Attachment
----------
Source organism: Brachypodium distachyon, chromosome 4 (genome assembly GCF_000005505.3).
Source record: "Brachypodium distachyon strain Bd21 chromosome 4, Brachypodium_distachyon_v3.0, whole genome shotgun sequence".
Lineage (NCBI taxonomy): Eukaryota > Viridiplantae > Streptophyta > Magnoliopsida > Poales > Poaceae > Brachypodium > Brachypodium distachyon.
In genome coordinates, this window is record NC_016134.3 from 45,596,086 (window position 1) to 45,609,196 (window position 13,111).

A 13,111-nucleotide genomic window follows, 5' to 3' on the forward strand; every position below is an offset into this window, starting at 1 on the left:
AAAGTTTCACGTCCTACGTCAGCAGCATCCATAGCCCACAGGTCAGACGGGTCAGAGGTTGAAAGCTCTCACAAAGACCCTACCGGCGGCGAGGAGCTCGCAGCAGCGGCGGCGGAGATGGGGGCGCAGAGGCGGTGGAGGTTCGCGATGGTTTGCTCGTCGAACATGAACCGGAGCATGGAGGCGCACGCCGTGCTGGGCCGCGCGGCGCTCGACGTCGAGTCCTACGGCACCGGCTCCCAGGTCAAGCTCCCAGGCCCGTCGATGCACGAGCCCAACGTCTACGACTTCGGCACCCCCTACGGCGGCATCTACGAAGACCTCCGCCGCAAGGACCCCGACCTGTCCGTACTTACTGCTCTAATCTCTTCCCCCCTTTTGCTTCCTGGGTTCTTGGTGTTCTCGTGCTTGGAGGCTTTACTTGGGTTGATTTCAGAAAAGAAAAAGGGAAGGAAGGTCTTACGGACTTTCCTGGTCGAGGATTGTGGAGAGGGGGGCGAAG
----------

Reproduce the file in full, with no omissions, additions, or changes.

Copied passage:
Source organism: Brachypodium distachyon, chromosome 4 (genome assembly GCF_000005505.3).
Source record: "Brachypodium distachyon strain Bd21 chromosome 4, Brachypodium_distachyon_v3.0, whole genome shotgun sequence".
Lineage (NCBI taxonomy): Eukaryota > Viridiplantae > Streptophyta > Magnoliopsida > Poales > Poaceae > Brachypodium > Brachypodium distachyon.
In genome coordinates, this window is record NC_016134.3 from 45,596,086 (window position 1) to 45,609,196 (window position 13,111).

A 13,111-nucleotide genomic window follows, 5' to 3' on the forward strand; every position below is an offset into this window, starting at 1 on the left:
AAAGTTTCACGTCCTACGTCAGCAGCATCCATAGCCCACAGGTCAGACGGGTCAGAGGTTGAAAGCTCTCACAAAGACCCTACCGGCGGCGAGGAGCTCGCAGCAGCGGCGGCGGAGATGGGGGCGCAGAGGCGGTGGAGGTTCGCGATGGTTTGCTCGTCGAACATGAACCGGAGCATGGAGGCGCACGCCGTGCTGGGCCGCGCGGCGCTCGACGTCGAGTCCTACGGCACCGGCTCCCAGGTCAAGCTCCCAGGCCCGTCGATGCACGAGCCCAACGTCTACGACTTCGGCACCCCCTACGGCGGCATCTACGAAGACCTCCGCCGCAAGGACCCCGACCTGTCCGTACTTACTGCTCTAATCTCTTCCCCCCTTTTGCTTCCTGGGTTCTTGGTGTTCTCGTGCTTGGAGGCTTTACTTGGGTTGATTTCAGAAAAGAAAAAGGGAAGGAAGGTCTTACGGACTTTCCTGGTCGAGGATTGTGGAGAGGGGGGCGAAG